After just one day of competition, and the Opening Ceremony, social media has already thrown the spear at Channel 10’s Glasgow 2014 Commonwealth Games coverage.
With two channels that can be used for games coverage, and a plethora of events running until August 4, fans are asking; why is there a) not more sport and b) so many ads?
The second one might be easier to answer first. Channel Ten paid $30 million for exclusive rights to the Glasgow Commonwealth games in 2008. When that happened, One HD was in its infancy and showing almost 24/7 live sport from across the globe.
Since then, the dynamic has changed. There’s hardly any live sport, and now, for Glasgow, the utilisation of the channel is not really being maximised. Just three hours of coverage from 6pm before it switches to Ten (in standard definition) is not appealing for fans, especially when it comes to sport.
It is a completely different story online; a website and an app for iPhone and Android that is providing eight channels for all sports, with only the tiniest amounts of advertising. Perhaps that’s why the TenPlay website crashed on the first day of competition. What was on offer online was far more lucrative than the TV telecast. Advertisers are paying big amounts for TV advertising, so it’s only fair that quotas are filled, but it needs to be balanced better against the sport.
The eight figure sum for the rights might seem comparatively small to leagues around the world, but this is a two week show against a six month season. However, it begs the question; why is there not more live sport being shown?
All nations across all sports are being shown on the streams, yet on Channel Ten and One HD (depending on which has the coverage at the time), there’s ads, “round-table” discussion and interviews being shown, yet the Australians, for starters, aren’t shown to the loyal supporters?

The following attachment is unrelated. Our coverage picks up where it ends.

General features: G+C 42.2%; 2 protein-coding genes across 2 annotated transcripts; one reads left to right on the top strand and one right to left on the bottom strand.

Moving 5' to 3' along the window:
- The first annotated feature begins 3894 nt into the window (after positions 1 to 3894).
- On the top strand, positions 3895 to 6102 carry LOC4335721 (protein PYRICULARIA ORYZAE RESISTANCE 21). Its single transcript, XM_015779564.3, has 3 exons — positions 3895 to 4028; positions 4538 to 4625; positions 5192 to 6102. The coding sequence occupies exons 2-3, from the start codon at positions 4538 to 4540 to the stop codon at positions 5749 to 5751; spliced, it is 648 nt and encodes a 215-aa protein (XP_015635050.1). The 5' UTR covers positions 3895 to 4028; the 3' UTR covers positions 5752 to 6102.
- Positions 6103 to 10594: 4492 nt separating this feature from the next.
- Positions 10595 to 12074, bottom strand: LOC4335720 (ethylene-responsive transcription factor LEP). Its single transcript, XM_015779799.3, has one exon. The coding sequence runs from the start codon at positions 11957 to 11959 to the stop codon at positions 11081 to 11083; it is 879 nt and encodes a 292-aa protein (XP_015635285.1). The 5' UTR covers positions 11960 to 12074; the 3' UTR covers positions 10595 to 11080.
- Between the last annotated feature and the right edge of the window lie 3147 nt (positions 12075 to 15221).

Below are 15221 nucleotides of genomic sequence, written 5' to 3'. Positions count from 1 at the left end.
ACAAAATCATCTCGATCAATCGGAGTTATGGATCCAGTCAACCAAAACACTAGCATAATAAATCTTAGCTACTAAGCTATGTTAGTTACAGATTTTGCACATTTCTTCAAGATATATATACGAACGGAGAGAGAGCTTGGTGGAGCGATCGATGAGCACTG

Paying so much for the games, the audience is expecting sport. Granted, the interviews are going to be shown, but are the games not about the on-field performances?
Then there’s the advertising. Going to a break in the middle of play, or the middle of the triathlon ensures that sponsors and TV shows get their 15 seconds of fame, but what about the sport?
Bungling a TV show is one thing, but setting a possible precedent for a large scale, worldwide telecast of a worldwide sporting competition goes to another level of ridiculous. There is some serious talent on the track, the field, or the court, and, in Australia, there are many missing out.
Australians were competing in table tennis and badminton matches on day one, and they were missed in favour of swimming, cycling and the triathlon. Granted, two channels (if used) can’t show every skerrick of live coverage, but it would greatly appease those tuning in if both started showing games simultaneously.
Channel Ten has had a failing audience and a list of cancelled shows that is of decent length in the last two years. Sport, in some ways, has been Ten’s saving grace; but then One HD turned into an entertainment show, its purpose seemingly fading away.
After securing the rights to the Sochi 2014 Winter Olympics, the network had to hit a benchmark and do things right with Glasgow. Everyone is going to do things differently, to make sure the coverage is “special”, but it just did not hit the mark on day one.
Buying the TV rights for $30 million is reason enough to assume that plenty of sport will be shown. Disperse the interviews and panel interviews into sections between heats and finals, or perhaps when major matches or events were not taking place. The viewership might be retained.
With day two set for a lot of action, it is up to Ten to show more live sport, however that is done.